Assuming your children will save these off, your Grandchildren and Great-Grandchildren will be forever grateful for you writing these things down. I would pay unimaginable amounts of money to have memoirs from my grandparents. I can research dates and places, but their thoughts, insights and reactions would be priceless.

    You and Barry are interesting people, you often take the road less traveled and have made decisions based on values, not because that is what everyone else is doing. I wish I had two people like you as role models when I was young.

    • Kathy says:

      That is–John–assuming we HAVE grandchildren and great-grandchildren. 🙂

      I would love to have memoirs from my grandparents, too. Oh so much…

      And yes. The Road Less Traveled. A very interesting road to take…

  11. P.j. grath says:

    Love the snowplows–. Keep the faith!

  12. HolEssence says:

    The colors in your happy photography makes me want to stand up and clap 🙂

  13. Brenda Hardie says:

    Oh I totally understand what you mean Kathy! The exhaustion from “excavating the past” but it is so satisfying. And I believe, worth the effort. Thank you for sharing the memories with us so far….I hope you will be able to continue as I am hooked now!
    Love your picture of the snowplows…it’s a bright and cheery composition of something so ordinary. 🙂 I’m standing alongside Laurie and clapping too! 🙂

    • Kathy says:

      I am so glad you’re hooked, Brenda. It makes the exhaustion so much more worth it, knowing that folks might like it. Let alone be “hooked”! Wasn’t it lovely how something ordinary gleamed so beautifully?

  14. DAwn says:

    My Mom wrote her memoirs long before computers. She gave us each a copy. They are wonderful stories of growing up on the farm ‘way back when.” Your kids will love to have these stories too.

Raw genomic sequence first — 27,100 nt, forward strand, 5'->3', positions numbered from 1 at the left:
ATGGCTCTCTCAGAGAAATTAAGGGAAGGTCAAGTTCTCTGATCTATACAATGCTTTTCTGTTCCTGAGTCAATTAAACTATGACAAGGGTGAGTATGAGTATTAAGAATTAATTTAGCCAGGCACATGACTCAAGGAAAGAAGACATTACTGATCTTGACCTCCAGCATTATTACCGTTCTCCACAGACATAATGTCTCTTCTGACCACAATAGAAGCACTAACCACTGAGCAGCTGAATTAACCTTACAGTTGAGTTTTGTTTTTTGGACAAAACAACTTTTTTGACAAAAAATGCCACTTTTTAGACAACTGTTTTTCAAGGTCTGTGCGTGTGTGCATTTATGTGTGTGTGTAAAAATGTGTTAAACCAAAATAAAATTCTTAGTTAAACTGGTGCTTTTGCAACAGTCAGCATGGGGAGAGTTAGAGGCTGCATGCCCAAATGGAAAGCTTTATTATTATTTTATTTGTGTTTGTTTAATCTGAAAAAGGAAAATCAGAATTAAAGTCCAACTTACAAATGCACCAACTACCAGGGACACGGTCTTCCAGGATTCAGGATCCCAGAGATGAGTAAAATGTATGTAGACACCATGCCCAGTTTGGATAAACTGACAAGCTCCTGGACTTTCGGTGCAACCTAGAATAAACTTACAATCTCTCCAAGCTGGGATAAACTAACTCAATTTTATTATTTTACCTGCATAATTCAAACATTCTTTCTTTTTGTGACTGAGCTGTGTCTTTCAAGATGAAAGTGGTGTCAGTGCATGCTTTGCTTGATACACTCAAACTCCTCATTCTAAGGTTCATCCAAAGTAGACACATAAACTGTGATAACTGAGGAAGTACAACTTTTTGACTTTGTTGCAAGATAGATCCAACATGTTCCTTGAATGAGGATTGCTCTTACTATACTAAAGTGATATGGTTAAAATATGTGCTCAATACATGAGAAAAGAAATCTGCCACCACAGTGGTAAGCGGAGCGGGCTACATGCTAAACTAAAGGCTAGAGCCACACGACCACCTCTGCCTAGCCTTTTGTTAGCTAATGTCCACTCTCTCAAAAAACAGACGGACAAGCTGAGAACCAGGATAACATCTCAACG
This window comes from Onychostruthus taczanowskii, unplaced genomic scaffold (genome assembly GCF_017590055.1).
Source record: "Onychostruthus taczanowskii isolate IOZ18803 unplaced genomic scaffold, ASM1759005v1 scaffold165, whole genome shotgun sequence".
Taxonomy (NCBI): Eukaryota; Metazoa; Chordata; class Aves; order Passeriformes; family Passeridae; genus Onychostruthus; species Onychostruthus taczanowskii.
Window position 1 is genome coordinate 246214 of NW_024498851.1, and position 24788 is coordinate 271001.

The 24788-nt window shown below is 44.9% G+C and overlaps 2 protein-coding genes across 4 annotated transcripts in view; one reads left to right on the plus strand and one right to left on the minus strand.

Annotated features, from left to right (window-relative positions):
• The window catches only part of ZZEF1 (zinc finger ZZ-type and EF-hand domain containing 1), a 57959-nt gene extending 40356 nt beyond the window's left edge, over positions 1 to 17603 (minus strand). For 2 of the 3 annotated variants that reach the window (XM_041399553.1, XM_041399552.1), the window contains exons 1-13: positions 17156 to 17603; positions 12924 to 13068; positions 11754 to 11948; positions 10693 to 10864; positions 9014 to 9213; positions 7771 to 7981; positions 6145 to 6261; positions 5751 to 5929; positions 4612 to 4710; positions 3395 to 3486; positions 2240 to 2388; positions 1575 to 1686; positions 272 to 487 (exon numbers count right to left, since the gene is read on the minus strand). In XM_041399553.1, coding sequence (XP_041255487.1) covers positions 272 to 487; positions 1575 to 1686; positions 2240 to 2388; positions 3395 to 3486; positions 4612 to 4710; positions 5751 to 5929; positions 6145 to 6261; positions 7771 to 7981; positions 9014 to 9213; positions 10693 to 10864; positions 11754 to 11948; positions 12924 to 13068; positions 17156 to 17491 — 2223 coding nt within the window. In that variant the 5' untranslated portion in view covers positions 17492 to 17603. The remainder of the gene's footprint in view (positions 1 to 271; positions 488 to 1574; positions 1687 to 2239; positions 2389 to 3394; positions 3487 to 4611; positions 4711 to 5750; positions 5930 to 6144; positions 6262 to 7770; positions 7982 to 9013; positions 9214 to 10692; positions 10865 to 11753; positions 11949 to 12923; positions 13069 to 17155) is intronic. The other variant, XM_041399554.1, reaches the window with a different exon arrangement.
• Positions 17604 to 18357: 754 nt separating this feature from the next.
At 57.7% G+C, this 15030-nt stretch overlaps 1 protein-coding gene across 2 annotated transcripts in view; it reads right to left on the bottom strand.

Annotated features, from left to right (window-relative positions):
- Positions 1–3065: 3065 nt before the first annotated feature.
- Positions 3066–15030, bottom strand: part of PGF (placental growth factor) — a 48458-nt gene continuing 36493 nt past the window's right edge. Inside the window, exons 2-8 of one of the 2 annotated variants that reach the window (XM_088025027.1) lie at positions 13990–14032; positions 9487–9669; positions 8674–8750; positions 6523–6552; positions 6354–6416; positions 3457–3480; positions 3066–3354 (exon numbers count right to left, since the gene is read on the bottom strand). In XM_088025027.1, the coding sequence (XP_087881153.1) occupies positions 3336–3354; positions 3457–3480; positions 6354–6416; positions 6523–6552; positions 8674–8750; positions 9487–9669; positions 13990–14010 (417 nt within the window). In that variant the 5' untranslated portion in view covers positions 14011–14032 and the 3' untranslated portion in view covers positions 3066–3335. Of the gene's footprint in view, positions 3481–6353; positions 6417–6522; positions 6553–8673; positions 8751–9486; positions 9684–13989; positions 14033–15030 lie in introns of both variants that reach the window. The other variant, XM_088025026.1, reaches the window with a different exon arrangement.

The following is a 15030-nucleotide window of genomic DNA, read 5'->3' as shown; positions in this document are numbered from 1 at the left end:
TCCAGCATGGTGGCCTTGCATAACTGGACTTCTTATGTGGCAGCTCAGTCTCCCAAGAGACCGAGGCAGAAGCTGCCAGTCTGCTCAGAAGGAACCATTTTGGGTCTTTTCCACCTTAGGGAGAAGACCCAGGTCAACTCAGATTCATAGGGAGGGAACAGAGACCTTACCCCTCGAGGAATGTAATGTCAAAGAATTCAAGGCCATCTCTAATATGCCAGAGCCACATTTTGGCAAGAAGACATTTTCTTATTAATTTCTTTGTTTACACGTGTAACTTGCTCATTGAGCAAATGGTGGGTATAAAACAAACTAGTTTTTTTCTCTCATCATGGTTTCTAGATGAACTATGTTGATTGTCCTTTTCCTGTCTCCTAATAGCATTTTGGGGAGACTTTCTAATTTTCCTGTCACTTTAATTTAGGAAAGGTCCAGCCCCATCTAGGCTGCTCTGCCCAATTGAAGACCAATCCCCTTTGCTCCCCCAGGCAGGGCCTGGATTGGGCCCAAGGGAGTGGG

Love the reflection of the plow…colors (blue and orange) are perfect, lines are great, and I knew just where that was! LOL!

    • Kathy says:

      Oh how fantastic that you have a memoir from your mother!!! That is so very cool, Dawn. I am so envious. I wonder if I could bribe my mom to write her memoirs… Do you think?

  15. NIce read. Really like this line: “reflect and create deeply from buried shards of memory in the archaeological dig of the mind”. Sound ambitious ( maybe ouchie). Great pix of snow plows.

  16. Sybil says:

    I want a fireplace to curl up in front of …

  17. Marianne says:

    I agree Kathy, digging up memories and writing them down is hard work. I’m enjoying reading your memoirs quietly. Feeling like I’ve not much to say these days. Who knows, it may change tomorrow. Just going with the flow for now. 🙂

    • Kathy says:

      Marianne, I understand the rhythms of quiet and heart. (OK, maybe my blogging self doesn’t understand them very well…but the rest of me does.) Honoring you deeply for going with the flow and listening.

  18. Robin says:

    That may be one of the reasons I don’t write memoir type posts. The other reasons include a bad memory, and my family insisting they don’t want to be part of my blog (especially M who is a very private person). It makes it challenging at times to write about my life while leaving those most important to me out of it all.

    I love that photo of the snowplows. 🙂

    • Kathy says:

      You know, Robin, if Barry hadn’t been a newspaper columnist, I suspect he would be exactly like your M. Strangely enough. I understand how challenging it must be to share your life. It probably feels a bit lop-sided. And I suppose blogs like mine babbling about the Significant Others don’t help either…

      • Robin says:

        I don’t mind the babbling about Significant Others. I think it’s wonderful that you and other bloggers can include their families in their blogs. 🙂

        I have to walk a fine line with not just my husband but the rest of the family as well because most don’t want to be featured in any way, shape or form online. I understand how they feel. I used to blog under a pseudonym because I didn’t want anyone to know who I am, but that became impossible to do once I began practicing my photography and putting it out there for the world to see. Even with that I don’t put my name on it (although it’s around for people to find if they really want to).

        I’m pondering, as I type this, how much more open I’ve become over the years, not just with my name. I wonder if it’s a result of blogging…? Interesting…

        • Robin says:

          P.S. I love the word “babbling.” Always have. And then a blogging friend, back in my anonymous days, nicknamed me Babbling Brook, a play on the name I was using at the time.